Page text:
If you’ve worked with database technologies for any length of time, you may have heard of a process known as data purging.
Although it might seem that an organization would want to keep all its data for data mining and analysis, there is a finite amount of storage available to warehouse those bits and bytes. When data is not purged regularly, the tables in a database can grow so large that performance begins to deteriorate. Purging is an important aspect of database performance tuning.
Techopedia defines it as:
Methods that permanently erase and remove data from a storage space. There are many different strategies and techniques for data purging, which is often contrasted with data deletion. Deletion is often seen as a temporary preference, whereas purging removes the data permanently and opens up memory or storage space for other uses.
After an interview I did with Plotting Success, Abe Selig says:
Purging is just what it sounds like — completely erasing data from your system. Unlike a simple delete function, purging renders the information completely unsalvageable once it’s been purged.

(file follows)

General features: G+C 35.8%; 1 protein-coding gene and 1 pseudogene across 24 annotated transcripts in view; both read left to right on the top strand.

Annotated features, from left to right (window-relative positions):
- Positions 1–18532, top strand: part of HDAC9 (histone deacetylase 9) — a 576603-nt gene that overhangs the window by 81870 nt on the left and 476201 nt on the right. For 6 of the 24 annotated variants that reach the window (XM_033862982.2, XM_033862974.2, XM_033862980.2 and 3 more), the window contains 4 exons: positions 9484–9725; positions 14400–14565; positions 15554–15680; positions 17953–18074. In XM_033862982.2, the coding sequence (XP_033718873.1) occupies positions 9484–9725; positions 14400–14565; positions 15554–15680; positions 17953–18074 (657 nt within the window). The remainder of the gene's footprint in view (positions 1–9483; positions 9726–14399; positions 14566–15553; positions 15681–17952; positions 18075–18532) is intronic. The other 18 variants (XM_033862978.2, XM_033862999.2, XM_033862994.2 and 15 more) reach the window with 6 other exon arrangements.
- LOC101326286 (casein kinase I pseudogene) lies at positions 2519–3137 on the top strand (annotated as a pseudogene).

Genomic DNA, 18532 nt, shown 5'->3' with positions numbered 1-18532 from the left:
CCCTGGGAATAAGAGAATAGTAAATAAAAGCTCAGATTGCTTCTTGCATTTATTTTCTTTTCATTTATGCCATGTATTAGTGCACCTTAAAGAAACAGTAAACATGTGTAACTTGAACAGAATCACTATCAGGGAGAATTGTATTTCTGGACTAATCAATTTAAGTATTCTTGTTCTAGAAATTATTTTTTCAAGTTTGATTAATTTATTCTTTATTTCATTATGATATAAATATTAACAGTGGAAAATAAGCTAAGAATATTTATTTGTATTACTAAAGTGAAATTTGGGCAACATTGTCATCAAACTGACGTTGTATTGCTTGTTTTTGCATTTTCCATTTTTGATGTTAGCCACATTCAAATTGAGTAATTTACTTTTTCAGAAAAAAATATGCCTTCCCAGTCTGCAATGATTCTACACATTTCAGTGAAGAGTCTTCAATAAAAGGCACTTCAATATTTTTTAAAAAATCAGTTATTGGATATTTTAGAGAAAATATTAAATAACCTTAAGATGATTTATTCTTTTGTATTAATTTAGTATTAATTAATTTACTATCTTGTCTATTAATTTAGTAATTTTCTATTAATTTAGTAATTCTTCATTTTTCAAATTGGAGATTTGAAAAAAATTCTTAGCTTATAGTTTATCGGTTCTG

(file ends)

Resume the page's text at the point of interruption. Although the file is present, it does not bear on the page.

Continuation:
Data Retention Policies
Most organizations employ a framework for defining their data by need or age. An organization may also have explicit data retention policies based on specific business and legal requirements, such as the Health Insurance Portability and Accountability Act of 1996 (HIPAA) or the Sarbanes–Oxley Act of 2002 in the United States. Some government agencies also have data purging policies, some of which have been called into question recently.
Data purging can be an automatic process, but there are some instances in which administrators have to manually purge data from the database. The process can differ incrementally between systems. Oracle may have slightly different steps than SQL Server, for example.
Although data purging may be a simple process, any changes can affect other parts of the remaining database system, such as tables. It is important to ensure the system continues functioning properly. Purging can be particularly problematic for relational database systems that may rely on some pieces of data across tables.
Money and Resources Saved
Data purging, if properly completed on a routine basis, can accelerate the database reporting process and ultimately enable an organization to save money and other resources, such as hardware.
Does your organization need assistance in assessing the performance gains and cost savings associated with creating an effective data purging routine? Or do you need a performance tuning analysis? Datavail can help. Contact us to find out how.
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